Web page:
Another day, another massacre, another argument. Seems like only yesterday we were arguing about the slaying of 26 people in Sutherland Springs, Texas. Before that, it was Las Vegas (58 dead). Before that, it was Orlando (49 dead). Before that, it was San Bernardino (14 dead). Before that, it was Sandy Hook (27 dead). And Aurora, Colorado (12 dead). And Fort Hood (14 dead, including one victim’s unborn child). And on and on.
Today, we argue about the murder of 17 people by an expelled former student at a high school in Parkland, Florida.
Like the massacres themselves, each ensuing controversy has a sameness about it. Sometimes, individual features bring out special side disputes. Does the San Bernardino massacre show we need to restrict Muslim immigration? (I thought so, and, for a time at least, Donald Trump seemed to be saying so.) Was the Orlando massacre an instance of deadly homophobia or Islamic jihad, or was it perhaps the result of an Islamic jihadist’s gay panic? (I’d guess all of the above.)
Should the Fort Hood massacre be classified as terrorism, or as “workplace violence”? (I say neither. We are at war, and for the enemy, Fort Hood was a legitimate military target. The shooter, who was an American citizen making war against the United States, should have been charged with treason, one count, and hanged forthwith.)
In every case, however, the debate is dominated by the same antagonists pushing the same agenda. Liberals take each one as further proof that America needs gun control. Those on the right respond by going into a defensive crouch, citing the need for better mental health services, smarter security measures, more citizens going armed and ready to defend themselves, friends and neighbors.
Count me alongside those on the right. After the Sandy Hook massacre, a raft of Hollywood celebrities took part in a stern television ad promoting gun control. “Enough,” they said. “It’s time,” they said. “As an American, . . . as a human being, . . . Demand a Plan.” You’d need a heart of stone to resist their plea. But after seeing the devastating remix an anonymous YouTuber posted in retort, you may (like Oscar Wilde) need a heart of stone not to laugh at it.
Not that I look down on those celebrities. I’m just as prone to ax-grinding as any smug liberal do-gooder ever was. Who can blame them, after all? They really do believe that making the Second Amendment “go poof” would save future victims’ lives. They really do believe that for seeing the matter differently, the NRA, the GOP, and conservatives in general “have blood on their hands.” Give the liberals credit at least for caring enough about “gun violence” to argue over it.
The people I find fault with are “conservatives.” In the intervals between massacres, what have we been saying about crime? What have we been doing about it? Not nearly enough.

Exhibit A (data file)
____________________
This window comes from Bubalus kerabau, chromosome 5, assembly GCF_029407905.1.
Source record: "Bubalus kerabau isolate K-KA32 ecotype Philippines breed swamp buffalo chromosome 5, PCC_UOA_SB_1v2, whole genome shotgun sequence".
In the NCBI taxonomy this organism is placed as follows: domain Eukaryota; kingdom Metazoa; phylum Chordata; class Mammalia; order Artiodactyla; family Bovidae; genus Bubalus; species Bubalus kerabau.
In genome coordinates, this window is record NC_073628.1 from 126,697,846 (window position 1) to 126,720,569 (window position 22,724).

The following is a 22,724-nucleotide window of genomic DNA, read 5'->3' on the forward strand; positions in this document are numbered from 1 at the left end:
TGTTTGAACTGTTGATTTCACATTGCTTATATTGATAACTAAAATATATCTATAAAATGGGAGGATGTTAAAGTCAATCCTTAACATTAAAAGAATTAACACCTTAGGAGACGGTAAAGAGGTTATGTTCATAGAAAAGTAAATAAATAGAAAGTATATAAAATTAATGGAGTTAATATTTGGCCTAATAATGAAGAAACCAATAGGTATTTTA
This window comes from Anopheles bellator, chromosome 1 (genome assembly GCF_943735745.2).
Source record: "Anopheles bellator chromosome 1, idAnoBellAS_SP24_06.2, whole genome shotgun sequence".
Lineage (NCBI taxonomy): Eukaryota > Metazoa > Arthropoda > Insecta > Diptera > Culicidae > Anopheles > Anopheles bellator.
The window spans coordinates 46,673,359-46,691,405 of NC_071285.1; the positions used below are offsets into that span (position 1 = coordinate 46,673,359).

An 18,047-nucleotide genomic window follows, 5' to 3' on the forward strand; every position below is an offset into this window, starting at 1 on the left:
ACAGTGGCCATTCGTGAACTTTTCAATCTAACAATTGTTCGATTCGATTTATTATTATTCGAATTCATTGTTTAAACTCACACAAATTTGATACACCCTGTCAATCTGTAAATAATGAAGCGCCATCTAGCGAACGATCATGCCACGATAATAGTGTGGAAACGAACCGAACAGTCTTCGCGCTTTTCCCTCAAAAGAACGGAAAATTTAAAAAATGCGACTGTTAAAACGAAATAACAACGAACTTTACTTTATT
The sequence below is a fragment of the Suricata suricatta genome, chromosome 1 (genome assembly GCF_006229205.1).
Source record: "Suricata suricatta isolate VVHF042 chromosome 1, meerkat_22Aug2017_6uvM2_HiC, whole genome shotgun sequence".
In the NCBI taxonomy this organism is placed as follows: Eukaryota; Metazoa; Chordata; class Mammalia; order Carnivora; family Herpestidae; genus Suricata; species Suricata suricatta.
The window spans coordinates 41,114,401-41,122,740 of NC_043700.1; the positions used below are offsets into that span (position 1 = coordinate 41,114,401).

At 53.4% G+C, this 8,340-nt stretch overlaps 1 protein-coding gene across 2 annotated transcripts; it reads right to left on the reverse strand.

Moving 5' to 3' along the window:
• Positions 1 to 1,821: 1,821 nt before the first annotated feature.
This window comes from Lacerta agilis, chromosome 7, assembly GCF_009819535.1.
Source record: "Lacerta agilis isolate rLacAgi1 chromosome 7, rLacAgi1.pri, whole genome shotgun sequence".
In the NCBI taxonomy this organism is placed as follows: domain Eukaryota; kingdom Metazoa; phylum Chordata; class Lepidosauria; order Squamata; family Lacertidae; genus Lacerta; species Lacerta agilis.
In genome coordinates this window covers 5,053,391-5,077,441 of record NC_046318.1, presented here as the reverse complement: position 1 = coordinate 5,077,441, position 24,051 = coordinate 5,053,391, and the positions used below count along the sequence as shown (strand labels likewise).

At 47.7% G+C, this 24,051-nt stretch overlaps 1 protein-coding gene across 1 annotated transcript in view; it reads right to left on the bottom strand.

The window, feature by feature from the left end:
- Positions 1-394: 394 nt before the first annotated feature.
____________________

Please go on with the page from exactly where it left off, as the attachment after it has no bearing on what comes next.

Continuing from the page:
And now let’s get to my own ax-grinding specialty. The answer to these massacres, and to violent crime generally, isn’t gun control. It’s the gallows.
Very few murderers are nihilistic maniacs who slaughter their victims and then themselves. The vast majority seek to avoid detection, capture, and prosecution, and, if convicted, they use every means society places at their disposal to avoid execution. As for the undeterrable few, the suicidal mass killers, it’s not unreasonable to suppose that they too have been tempted and inspired by an atmosphere of rampant violence and impunity.
From George Hennard in Luby’s Cafeteria to Adam Lanza in Sandy Hook Elementary School, there is probably not one of them who did not see himself as a triumphant figure laying waste to his enemies, like Schwarzenegger striding through the police station in “The Terminator.” That image, which sociopaths find so awesome and alluring, is drawn from popular culture and cannot be erased without doing as much damage to the First Amendment as gun confiscation would do to the Second. But that image can be superseded by another, more repellent one, drawn from grim reality: the murderer as a pathetic, detestable loser, hanging by his neck from the end of a rope.
The reality we face today is grimmer still. Thousands upon thousands of innocent Americans are being cruelly murdered, year after year, while their government fails to protect them with the full force of the law.
I can’t really improve on what I wrote about this shortly after Sandy Hook:
Whenever a gun massacre occurs, conservatives’ chronic silence about crime allows liberal gun-controllers to flatter themselves that they are the champions of public safety and the defenders of innocents, and to pass themselves off as such to the public. These inveterate opponents of capital punishment are never made to answer for the fact that their campaign against its enforcement has caused many more Americans to die at the hands of previously convicted murderers than in any of the infamous mass shootings liberals carry on about, or in all of them put together. And that says nothing of the hundreds of thousands of murders committed by killers undeterred by a death penalty that is hardly ever enforced.